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First signs of weathering.

By Dermot Tynan, about 9 years ago.

In order to test the spiffy, new Wind Direction Indicator mentioned in The Marvel of 3D Printing..., I assembled the mechanical components (without the potentiometers) and mounted it outside. As we live in a wind-swept area, with a high concentration of sea salt in the air, it was a useful test of how the system would perform. What I couldn't test was the effect of high temperature/humidity in a salt-water environment. To do that, I'd have to move to the Caribbean (which seems like a good idea, given the Irish summer we've had so far!).

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Mission 001 - Galway Bay

By Dermot Tynan, about 9 years ago.

As the hull is now watertight, and we're mere weeks away from having a sealed hull with keel and rig, it's OK to start looking at actually getting this thing to sail.

Up until now, I've been somewhat obsessed with getting the physical aspects of the boat to a certain juncture. The reasoning is simple; until there's a boat, all of this other stuff is just a waste of time. Well, now there's a boat...

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Almost There...

By Dermot Tynan, about 9 years ago.

After a lot of sanding, fibreglassing and applying resin, the hull is looking like it is ready for salt water. As you can see from an earlier post (Hull 001 is almost ready for fibreglass), the hull is formed by gluing thin balsa strips to the plywood bulkheads. These strips give the hull its shape, and also provide a modicum of structural integrity. On the outside of this balsa, are 3 layers of 300g chopped-strand matt, finished with a layer of fibreglass tissue. Each layer is impregnated with polyester resin. Likewise, the inside of the hull is coated with two layers of 300g CSM. Ultimately, all of the balsa wood is covered with at least two layers of fibreglass, which is a good idea because fibreglass on its own isn't that strong, and is susceptible to rotting, particularly in warm, humid waters.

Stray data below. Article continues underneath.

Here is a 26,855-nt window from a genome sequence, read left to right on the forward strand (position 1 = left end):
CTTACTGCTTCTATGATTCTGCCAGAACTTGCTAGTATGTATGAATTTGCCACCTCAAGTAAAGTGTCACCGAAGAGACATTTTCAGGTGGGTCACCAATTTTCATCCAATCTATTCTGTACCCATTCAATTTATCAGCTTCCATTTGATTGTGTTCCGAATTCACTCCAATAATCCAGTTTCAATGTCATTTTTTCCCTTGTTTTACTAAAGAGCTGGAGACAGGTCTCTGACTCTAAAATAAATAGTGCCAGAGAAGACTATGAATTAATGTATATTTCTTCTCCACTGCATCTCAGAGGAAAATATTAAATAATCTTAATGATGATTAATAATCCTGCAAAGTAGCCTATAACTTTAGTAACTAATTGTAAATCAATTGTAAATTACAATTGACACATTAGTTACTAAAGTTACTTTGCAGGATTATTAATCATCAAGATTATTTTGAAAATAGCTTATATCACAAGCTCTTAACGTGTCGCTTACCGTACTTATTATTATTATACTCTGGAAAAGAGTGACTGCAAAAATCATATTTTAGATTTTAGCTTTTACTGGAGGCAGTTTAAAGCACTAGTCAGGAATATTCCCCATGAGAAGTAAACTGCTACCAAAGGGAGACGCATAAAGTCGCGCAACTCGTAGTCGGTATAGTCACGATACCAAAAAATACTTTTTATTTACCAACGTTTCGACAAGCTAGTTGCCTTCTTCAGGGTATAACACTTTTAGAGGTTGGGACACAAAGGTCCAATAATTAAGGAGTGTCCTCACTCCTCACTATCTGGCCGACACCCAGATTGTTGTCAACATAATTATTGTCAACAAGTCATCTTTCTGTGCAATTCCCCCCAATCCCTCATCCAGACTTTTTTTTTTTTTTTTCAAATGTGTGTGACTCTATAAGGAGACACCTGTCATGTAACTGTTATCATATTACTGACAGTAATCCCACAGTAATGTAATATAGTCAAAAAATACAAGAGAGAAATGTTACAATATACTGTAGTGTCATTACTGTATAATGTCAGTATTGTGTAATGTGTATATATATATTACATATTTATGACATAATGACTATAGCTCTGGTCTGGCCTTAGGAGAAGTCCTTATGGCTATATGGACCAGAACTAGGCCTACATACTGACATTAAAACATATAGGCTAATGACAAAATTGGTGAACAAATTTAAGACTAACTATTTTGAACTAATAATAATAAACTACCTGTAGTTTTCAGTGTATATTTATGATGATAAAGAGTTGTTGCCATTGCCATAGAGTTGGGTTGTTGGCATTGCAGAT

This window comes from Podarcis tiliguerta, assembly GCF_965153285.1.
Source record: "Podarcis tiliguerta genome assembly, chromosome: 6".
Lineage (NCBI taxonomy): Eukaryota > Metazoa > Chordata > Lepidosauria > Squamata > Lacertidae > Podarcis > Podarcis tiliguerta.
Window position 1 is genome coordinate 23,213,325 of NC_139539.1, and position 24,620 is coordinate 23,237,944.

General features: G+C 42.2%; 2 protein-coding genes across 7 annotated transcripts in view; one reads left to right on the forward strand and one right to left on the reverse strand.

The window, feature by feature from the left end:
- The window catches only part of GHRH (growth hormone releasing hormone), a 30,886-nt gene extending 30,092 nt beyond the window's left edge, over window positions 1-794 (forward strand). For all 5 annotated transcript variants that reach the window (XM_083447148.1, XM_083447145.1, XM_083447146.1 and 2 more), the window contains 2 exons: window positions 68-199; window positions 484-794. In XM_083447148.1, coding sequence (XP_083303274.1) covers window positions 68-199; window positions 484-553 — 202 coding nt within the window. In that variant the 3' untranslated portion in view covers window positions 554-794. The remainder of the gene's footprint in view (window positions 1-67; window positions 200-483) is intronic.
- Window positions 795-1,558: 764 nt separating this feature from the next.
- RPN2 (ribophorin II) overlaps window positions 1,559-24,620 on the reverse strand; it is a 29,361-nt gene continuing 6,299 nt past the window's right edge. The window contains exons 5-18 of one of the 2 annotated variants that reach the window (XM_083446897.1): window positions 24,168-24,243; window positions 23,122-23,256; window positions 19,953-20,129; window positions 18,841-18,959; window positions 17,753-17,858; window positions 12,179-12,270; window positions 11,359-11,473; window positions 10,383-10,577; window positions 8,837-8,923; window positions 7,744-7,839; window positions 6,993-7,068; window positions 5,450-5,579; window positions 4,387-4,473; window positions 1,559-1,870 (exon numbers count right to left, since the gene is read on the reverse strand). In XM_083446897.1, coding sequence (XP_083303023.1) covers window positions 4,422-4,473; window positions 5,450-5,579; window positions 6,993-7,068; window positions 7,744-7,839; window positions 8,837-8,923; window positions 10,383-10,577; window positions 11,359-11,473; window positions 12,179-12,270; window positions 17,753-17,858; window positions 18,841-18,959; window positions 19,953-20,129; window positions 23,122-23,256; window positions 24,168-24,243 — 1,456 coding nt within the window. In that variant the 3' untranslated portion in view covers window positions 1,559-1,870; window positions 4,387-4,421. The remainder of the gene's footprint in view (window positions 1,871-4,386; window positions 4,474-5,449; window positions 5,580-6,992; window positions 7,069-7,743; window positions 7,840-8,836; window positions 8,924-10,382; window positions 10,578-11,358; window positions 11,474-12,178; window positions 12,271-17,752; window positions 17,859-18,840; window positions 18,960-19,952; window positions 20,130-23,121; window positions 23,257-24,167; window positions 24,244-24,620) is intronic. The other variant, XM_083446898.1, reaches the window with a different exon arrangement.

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The Marvel of 3D Printing...

By Dermot Tynan, about 9 years ago.

So, while debating the different merits (or otherwise) of various mounting solutions, someone suggested using a 3D printer to actually print the housing for the masthead wind direction indicator. The more I thought about that plan, the better I liked it. As it happens, 091 Labs in Galway have a working 3D printer, from the Mendel90 family. What's more, they are trying to get a 3D printing service off the ground! I wasn't customer number one, but I was probably pretty close.

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I love it when a Plan comes together...

By Dermot Tynan, about 9 years ago.

The new ALIX board has arrived. It's to the left of the picture, sitting on top of a copy of the Lyon's Notes (which is appropriate). It's running my custom version of NanoBSD quite nicely, and can see the GPS without any difficulty. The GPS unit is a BU-353 unit (the USB version) which is out of the shot. It's attached to the window, and gazing at the man-made stars. To give a breakdown of what's in that photograph, the ALIX is on the left. In the USB port is the GPS, the RS-232 cable at the top of the board is communicating with my development machine (running FreeBSD). The red CAT5 cable is connecting the board to the "house network." The Atheros CM9 radio is a miniPCI card mounted on the underside of the board. It works on 5.8GHz and on 2.4GHz. In this case, I'm using 5.8GHz because (apparently) it has better cross-water characteristics and the band isn't as crowded. The mini coax cable is at the top-left of the picture, connected to a short, 9dBi antenna. You can also see a 12v cable with barrel plug. At the top-right of the picture is a WRAP board, also developed by PC Engines. It was being used as a testbed for the operating system, but that is no longer needed thanks to the ALIX.